Black Rebel Motorcycle Club Take Them On Your OwnBlack Rebel Motorcycle Club Take Them On Your Own






Black Rebel Motorcycle Club: Take Them On Your Own












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Black Rebel Motorcycle Club
Take Them On Your Own

Genre: Rock
Year: 2003
Country: USA
Official Site: Black Rebel Motorcycle Club
Details: Tracks & Audio
Label: Virgin Records
Before being just a spectacle or a joke without the fun, those evil-named gangs of nasty bikers were a real threat to peace and public security that left behind a trace of fear and danger in a very tumultuous time, in which something changed forever the life of a generation in the self indulgent post war American society. Just like modern cowboys they were personified in diverse quality films and in a couple of legendary ones, like Easy Rider and The Wild One. Currently people on motorcycles can be like any other citizen and biking is another harmless hobby rather than a dangerous lifestyle; a lot of boredom and self indulgence take place every day. And in those circumstances more and more rock artists seem to be even more tasteless and disposable than the dumbest teen pop stars. But self-indulgence and conformity are not infallible and, mixed up with all those CD's that you could trash without any regrets there are sometimes good rock and roll records.

Then between the surprisingly many interesting things that 2000 brought, the first BRMC album shined with a light of its own. BRMC managed to do unusual things starting from a heritage of the finest rock and roll of the last three decades. They took the distorted guitars of psychedelic, the overwhelming wall of sound of shoe-gaze, the energetic rhythms of rock and roll, and the violence of punk rock and created an amazingly cohesive work.

However, BRMC are not a bunch of vicious bikers though they can be a threat against boredom in the current music scene. They can move themselves in a violent, and at the same time astonishingly elegant territory, as if these guys wish to compensate their gangling looks with a sound that manages to stay stylish in the harshest moments and that is original despite being so clearly influenced. Thus, at the same beginning of the album when Robert Turner releases the first words in "Stop: We don't like you; we just want to try you. The voice fits in flawless, natural; the guitar is slow and dirty; the wall of sound grows over and over making this piece dense as hell despite its catchiness. Like I said, most of the time the album sounds distinctive while reminiscent of memorable acts: in "Six Barrel Shotgun" the rhythm is hard with a set magnificently crushing drums and a convincing, and almost intimidating voice, everything possessed by the same primal force of such bands as The Stooges or MC5. In "Kill the US government" the incendiary feedback leads to an ecstatic as well as desperate conclusion which reveals the utopian irony of the track title. "Rise and fall" is an adrenaline rush accompanied by a magnificent drumbeat that emerges as one of the most brilliant elements in the whole album. Less fire-starting but not less compelling are some slowed down moments: "Shade of Blue" creates a very dark atmosphere and one of the most successful "psychedelic" moments by BRMC, similar to what they achieve in "Suddenly" playing with a dark keyboard line. They can relax further without losing passion in "Ha ha high babe", a delicious mid-tempo song which survives its own relative simplicity.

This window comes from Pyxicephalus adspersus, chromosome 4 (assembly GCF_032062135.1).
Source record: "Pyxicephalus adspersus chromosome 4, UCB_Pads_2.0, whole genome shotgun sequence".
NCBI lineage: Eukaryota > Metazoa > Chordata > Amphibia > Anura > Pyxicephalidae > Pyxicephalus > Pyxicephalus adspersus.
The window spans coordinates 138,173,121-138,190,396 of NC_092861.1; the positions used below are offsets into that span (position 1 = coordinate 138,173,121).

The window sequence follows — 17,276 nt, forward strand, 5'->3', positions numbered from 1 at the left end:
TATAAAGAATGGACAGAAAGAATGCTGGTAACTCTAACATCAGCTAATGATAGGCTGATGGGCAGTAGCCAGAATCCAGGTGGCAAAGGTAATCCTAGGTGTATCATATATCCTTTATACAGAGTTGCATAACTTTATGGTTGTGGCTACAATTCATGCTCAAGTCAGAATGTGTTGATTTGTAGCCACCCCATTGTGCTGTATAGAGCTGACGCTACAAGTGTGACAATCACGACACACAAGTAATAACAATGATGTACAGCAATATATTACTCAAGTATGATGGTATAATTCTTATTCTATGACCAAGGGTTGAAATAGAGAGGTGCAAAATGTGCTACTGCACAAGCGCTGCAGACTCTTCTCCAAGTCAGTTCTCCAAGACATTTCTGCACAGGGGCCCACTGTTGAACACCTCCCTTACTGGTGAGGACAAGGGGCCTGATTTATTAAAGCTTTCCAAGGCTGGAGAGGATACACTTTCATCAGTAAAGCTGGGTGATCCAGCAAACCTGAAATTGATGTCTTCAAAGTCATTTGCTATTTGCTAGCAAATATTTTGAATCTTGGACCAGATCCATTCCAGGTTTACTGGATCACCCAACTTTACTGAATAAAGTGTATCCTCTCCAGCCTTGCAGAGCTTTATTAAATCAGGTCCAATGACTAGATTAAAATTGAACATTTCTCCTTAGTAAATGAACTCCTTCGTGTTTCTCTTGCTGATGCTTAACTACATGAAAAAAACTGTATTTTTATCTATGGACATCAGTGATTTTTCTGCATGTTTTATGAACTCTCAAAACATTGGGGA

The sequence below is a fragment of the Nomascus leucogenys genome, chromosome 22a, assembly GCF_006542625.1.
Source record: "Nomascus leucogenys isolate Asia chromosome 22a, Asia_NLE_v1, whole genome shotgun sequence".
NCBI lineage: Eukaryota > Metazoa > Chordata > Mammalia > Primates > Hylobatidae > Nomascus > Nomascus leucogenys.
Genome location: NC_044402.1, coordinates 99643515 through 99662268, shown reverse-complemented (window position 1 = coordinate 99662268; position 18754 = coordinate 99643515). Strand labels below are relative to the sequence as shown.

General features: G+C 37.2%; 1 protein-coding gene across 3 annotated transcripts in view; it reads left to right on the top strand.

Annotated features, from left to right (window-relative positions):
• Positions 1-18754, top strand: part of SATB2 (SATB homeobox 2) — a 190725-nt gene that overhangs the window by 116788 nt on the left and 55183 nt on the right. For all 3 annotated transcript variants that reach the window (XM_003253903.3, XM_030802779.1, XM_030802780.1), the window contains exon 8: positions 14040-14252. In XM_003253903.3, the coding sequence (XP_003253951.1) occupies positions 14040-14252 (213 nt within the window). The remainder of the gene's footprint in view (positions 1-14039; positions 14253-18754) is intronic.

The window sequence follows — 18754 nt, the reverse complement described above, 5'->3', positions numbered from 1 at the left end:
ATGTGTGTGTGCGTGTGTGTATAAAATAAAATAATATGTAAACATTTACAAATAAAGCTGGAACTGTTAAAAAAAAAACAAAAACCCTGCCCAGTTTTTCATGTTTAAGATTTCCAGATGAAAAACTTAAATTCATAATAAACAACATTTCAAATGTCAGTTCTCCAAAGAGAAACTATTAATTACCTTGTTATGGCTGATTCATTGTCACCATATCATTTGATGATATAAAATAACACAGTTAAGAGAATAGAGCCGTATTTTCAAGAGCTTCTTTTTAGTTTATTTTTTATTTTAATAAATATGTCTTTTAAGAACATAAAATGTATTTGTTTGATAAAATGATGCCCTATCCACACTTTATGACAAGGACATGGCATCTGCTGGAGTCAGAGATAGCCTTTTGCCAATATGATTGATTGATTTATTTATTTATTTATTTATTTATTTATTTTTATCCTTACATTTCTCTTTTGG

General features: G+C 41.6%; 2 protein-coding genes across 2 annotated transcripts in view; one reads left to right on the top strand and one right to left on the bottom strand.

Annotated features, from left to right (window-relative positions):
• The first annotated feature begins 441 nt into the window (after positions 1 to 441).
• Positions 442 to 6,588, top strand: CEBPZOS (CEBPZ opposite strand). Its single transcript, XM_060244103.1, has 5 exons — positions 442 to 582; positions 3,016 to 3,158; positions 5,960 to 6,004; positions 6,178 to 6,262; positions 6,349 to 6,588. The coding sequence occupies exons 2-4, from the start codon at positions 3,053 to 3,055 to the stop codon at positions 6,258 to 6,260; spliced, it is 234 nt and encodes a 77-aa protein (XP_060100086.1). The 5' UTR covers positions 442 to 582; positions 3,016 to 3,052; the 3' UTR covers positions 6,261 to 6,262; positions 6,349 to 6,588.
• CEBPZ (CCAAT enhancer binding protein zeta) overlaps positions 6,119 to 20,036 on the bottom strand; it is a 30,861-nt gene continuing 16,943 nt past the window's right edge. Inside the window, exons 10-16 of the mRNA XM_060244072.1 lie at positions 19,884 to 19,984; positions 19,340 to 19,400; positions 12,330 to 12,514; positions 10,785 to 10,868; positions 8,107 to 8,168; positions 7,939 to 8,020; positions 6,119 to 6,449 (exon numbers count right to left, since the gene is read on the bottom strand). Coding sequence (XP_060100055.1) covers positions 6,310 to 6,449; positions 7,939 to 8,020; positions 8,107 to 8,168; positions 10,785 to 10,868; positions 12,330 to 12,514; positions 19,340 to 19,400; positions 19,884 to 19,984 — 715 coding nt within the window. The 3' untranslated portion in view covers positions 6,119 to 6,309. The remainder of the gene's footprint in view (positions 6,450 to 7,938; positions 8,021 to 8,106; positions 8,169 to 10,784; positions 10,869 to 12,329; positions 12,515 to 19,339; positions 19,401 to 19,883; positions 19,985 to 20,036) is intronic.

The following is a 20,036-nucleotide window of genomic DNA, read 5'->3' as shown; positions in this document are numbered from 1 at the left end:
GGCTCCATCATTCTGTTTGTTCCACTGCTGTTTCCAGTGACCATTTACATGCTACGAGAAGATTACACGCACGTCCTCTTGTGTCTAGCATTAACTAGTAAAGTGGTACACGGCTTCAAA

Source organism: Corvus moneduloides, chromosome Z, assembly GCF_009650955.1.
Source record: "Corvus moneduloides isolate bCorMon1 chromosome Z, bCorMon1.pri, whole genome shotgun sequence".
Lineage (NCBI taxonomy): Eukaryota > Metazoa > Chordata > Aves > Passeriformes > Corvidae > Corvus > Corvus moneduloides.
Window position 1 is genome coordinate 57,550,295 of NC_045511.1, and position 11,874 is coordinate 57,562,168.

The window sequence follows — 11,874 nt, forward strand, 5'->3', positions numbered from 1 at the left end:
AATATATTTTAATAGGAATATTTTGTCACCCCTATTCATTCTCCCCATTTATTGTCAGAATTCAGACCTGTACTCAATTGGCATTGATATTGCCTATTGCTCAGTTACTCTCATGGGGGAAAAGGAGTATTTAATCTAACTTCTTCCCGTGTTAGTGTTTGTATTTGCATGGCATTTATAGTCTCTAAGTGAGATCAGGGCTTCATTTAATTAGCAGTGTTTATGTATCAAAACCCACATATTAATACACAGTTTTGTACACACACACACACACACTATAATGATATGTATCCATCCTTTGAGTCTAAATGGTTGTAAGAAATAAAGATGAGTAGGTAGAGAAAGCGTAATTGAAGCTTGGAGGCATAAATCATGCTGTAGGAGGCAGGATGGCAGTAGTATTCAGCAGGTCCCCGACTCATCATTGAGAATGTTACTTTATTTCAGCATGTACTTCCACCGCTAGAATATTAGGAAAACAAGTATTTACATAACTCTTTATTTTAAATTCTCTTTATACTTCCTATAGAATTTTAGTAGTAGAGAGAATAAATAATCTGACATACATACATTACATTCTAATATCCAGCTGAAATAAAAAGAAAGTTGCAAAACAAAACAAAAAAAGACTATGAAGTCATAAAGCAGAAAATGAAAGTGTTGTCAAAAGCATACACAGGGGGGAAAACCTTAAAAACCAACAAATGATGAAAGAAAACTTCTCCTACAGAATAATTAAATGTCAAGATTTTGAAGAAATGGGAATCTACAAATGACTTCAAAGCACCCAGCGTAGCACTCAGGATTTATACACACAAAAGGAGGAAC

Trying to show all you know can be a problem, especially if you are a multi instrumentalist and studio wizard. Perhaps that willingness is what makes this album a collection of courageous but from time to time not totally successful attempts to linger out of their own standards and the mere pastiche. The unnecessary extension of a few songs leads to a loss of intensity and conviction. "We are all in love" never really takes off and languishes almost eternally without the character that fills other BRMC pieces. "And I am aching" is a long, and at times clumsy ballad, "Generation" is a truncated psychedelic effort with an unnecessary and "ghostly" background voice which can easily be the most forgettable part of the whole album (really, what is that?). The band is so reluctant to be simplistic that this purpose can contradictorily be a major obstacle for their music to reach its pick. But the good moments flow like escaping any preconceived intentions, and in spite of everything, the record achieves an undeniable consistency based on the potential of even more dangerous adventures into that region in which BRMC sometimes enter triggering primitive forces. The combo appears to be consolidating and this looks like a transitional album on the way to further fearless and dangerous moments.

  Douglas Coronel-Bernal

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